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Departmental Colloquium


Coping with a broad belief spectrum: from astronomical pseudoscience to mainstream religion

Salman Hameed
University of Massachussetts, Hampshire College

Time
 
Wed. March 21, 2007     3:30 PM     Stirling A

Abstract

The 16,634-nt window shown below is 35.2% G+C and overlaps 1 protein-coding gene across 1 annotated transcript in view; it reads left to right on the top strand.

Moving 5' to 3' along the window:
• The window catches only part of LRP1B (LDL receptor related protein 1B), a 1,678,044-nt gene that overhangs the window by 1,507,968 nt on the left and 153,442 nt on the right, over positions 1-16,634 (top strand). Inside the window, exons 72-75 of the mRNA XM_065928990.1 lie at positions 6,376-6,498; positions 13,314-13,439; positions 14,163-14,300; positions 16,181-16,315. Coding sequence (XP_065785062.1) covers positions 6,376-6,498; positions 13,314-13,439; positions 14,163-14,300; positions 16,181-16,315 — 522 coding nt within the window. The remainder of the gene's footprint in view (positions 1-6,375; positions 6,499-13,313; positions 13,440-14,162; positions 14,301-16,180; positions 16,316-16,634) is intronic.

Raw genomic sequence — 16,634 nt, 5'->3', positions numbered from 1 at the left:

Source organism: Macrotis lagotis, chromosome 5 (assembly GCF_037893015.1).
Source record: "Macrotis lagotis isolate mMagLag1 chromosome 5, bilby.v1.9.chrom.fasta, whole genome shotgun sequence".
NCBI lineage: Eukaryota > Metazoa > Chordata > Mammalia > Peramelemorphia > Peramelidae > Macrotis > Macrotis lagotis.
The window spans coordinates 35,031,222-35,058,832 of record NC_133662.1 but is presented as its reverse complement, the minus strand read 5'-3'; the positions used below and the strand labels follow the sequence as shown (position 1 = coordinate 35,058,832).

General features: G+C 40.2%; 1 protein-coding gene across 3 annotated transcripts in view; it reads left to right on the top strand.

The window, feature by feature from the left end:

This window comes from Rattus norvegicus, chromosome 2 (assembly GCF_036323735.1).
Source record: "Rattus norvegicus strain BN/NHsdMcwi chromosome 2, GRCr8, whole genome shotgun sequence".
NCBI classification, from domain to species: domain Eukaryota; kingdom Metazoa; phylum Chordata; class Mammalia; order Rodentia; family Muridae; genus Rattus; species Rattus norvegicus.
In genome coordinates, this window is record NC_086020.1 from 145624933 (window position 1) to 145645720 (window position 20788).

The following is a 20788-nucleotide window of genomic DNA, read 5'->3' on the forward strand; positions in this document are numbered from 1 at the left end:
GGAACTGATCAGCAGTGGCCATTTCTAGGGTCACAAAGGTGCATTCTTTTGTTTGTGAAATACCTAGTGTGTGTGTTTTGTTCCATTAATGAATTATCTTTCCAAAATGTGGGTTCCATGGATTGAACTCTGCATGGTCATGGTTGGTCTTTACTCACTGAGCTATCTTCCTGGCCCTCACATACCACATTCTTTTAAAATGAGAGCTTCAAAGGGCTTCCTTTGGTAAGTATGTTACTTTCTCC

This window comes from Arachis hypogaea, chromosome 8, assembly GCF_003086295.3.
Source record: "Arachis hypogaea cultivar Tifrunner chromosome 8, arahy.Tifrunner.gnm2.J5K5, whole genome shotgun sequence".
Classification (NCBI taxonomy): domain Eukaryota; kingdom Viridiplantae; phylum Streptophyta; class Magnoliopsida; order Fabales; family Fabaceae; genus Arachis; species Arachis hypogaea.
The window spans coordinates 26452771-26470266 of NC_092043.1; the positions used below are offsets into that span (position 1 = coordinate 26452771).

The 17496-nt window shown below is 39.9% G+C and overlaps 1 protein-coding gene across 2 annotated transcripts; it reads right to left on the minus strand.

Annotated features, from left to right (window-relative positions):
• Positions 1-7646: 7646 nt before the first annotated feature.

Belief in paranormal, supernatural and other new-age claims is rising according to surveys by the NSF and others. Astronomy-related pseudo-scientific beliefs are especially common. For example, more than thirty percent of Americans consider astrology to be scientific and more than one-third believe that extraterrestrial beings have visited Earth at some time in the past. Not only do such beliefs ignore sound reasoning and information but they also compete as alternative explanations for the world around us. While a general education might be expected to reduce acceptance of unsound beliefs, the level of such beliefs is surprisingly high among those with a higher education. The challenge becomes even more daunting when dealing with religious beliefs about origins that clash with modern science. How do we get our students to challenge unsound reasoning and information without turning them off to science? I will present details and share experiences from two courses - one dealing with paranormal beliefs and the other with the contentious issue of science & religion (co-taught with a philosopher) - that I have taught at Hampshire College in Massachusetts. I will also present results from a pre and post class survey of beliefs taken for the paranormal course. A Weblog that monitors discussions on "science and religion" can be consulted at: http://sciencereligionnews.blogspot.com/

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